There are many misconceptions surrounding the use of donor sperm or donor eggs to have a baby, like:
- Is it true the donor is responsible for the child?
- Is it true your donor can specify ‘no contact’ with your child?
- Is your donor able to find out about your child, or who you are?
Your rights as the recipient patient
When you have treatment using donated sperm or eggs in a licensed clinic setting you (and your partner) are the legal parents of any child born.
Your donor has no parental rights to your child.
Your donor cannot find out who you are.
Neither you nor your chosen donor is given any information at any stage, which could lead to either of you being identified.
It’s why we place such emphasis on egg and sperm donor profiles at Manchester Fertility.These profiles are the basis on which you make your decision about which donor is right for you – so it’s vital we make them as detailed as possible.
Our profiles include information such as a goodwill message and a personal pen portrait written by your donor, so you get a good understanding of their personality and interests and not just what they look like.
The rights of your child
Your child has the right to apply to the HFEA when they turn 18 for identifying information about their donor if they wish to know who he or she is.
You are not able to apply for this information as the recipient.
Counselling is key to consent
As you’re using donor eggs or donor sperm in your treatment, you’re automatically referred to our counsellors to discuss the implications.
Your sessions are designed to address all the issues relating to the use of donor eggs or donor sperm to have a baby, including how and when to tell your child about donor conception.
You can find out more why counselling is such an important part of your treatment journey with us here.
Consent is a vital, necessary part of your treatment. You’ll be given all the relevant consent forms by our team, who will ensure that both you and your partner complete these as required.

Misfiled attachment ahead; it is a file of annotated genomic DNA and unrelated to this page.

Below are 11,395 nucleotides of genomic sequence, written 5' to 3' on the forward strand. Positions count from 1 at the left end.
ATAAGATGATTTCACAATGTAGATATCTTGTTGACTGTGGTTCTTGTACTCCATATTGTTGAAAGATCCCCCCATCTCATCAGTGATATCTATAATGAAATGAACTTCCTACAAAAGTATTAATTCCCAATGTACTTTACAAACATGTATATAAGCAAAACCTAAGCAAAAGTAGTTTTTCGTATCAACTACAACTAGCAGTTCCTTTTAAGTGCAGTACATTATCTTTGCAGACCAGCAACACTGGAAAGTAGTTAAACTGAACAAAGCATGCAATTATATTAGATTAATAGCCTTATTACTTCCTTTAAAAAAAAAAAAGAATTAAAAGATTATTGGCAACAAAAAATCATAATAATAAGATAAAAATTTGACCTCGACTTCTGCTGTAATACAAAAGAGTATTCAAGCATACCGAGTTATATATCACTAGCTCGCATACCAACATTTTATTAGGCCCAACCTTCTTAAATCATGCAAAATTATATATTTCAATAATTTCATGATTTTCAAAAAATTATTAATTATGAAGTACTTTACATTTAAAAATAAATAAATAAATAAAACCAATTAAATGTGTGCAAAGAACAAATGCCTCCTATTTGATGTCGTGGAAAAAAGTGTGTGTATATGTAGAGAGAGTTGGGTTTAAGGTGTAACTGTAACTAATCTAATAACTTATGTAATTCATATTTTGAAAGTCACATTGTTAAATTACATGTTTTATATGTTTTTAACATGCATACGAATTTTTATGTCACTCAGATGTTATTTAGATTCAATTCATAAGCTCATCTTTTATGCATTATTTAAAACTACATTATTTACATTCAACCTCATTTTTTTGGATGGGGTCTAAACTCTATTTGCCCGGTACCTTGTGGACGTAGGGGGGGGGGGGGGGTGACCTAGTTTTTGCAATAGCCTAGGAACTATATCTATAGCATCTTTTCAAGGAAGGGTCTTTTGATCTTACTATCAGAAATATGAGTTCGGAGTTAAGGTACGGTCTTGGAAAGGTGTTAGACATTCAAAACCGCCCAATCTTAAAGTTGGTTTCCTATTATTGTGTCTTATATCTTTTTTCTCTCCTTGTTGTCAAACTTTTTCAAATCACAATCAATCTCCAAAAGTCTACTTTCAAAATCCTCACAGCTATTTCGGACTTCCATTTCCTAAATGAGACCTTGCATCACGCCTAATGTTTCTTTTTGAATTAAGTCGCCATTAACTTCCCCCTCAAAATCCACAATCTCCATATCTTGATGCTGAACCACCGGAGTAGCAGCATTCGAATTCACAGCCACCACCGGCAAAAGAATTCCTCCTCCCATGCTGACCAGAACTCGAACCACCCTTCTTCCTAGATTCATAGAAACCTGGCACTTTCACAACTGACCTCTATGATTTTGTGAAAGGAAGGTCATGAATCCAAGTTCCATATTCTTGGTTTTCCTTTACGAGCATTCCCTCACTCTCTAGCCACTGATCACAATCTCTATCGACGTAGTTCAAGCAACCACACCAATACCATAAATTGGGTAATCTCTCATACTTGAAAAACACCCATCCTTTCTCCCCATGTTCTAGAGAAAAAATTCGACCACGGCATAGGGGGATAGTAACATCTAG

The rights of your donor
Your donor has no legal, moral, financial or parental responsibilities to any child you have through treatment at our clinic.
However, the law outside a licensed clinic setting is complex. So if you’re thinking of making your own private arrangement with a willing sperm donor for example, it’s vital you seek specialist legal advice.
All egg and sperm donors are identifiable by law to any child they help to create, and must agree to this to be accepted as egg or sperm donors.
Donors cannot specify ‘no contact’ as a condition of their donation. But it’s important to note that it’s entirely up to your child, when they turn 18, to decide to apply for details about their donor.
Being prepared for future contact is something we discuss with all our egg and sperm donors as part of their mandatory counselling.
Although your donor isn’t ever able to find out about your child, he or she is entitled to find out how many children they have helped to be born, along with the gender and year of birth of each child.
Your donor must give his or her consent for their sperm or eggs to be used in treatment to help others.
As the donor, they have the right to vary or withdraw this consent at any time, unless their eggs or sperm have already been used.
Your donor’s eggs or sperm can only be used to create up to 10 families. There is no limit within these ‘families’ however, which means you’re able to potentially use the same sperm or egg donor to have a sibling in future, subject to availability.
At Manchester Fertility, we’ve been helping people to become parents through the use of donor eggs and donor sperm for many years, no matter what their circumstances.
We offer a choice of fully-screened, HFEA-registered and UK-based egg and sperm donors through our highly-successful Manchesterdonors.com programme, with the full support of our dedicated Donation Team, expert fertility consultants and innovative personal treatment plans to give you the highest chance of success.
If you’d like to find out more treatment with us, speak to a Patient Advisor on 0161 300 2737.
Last updated: 21st January 2020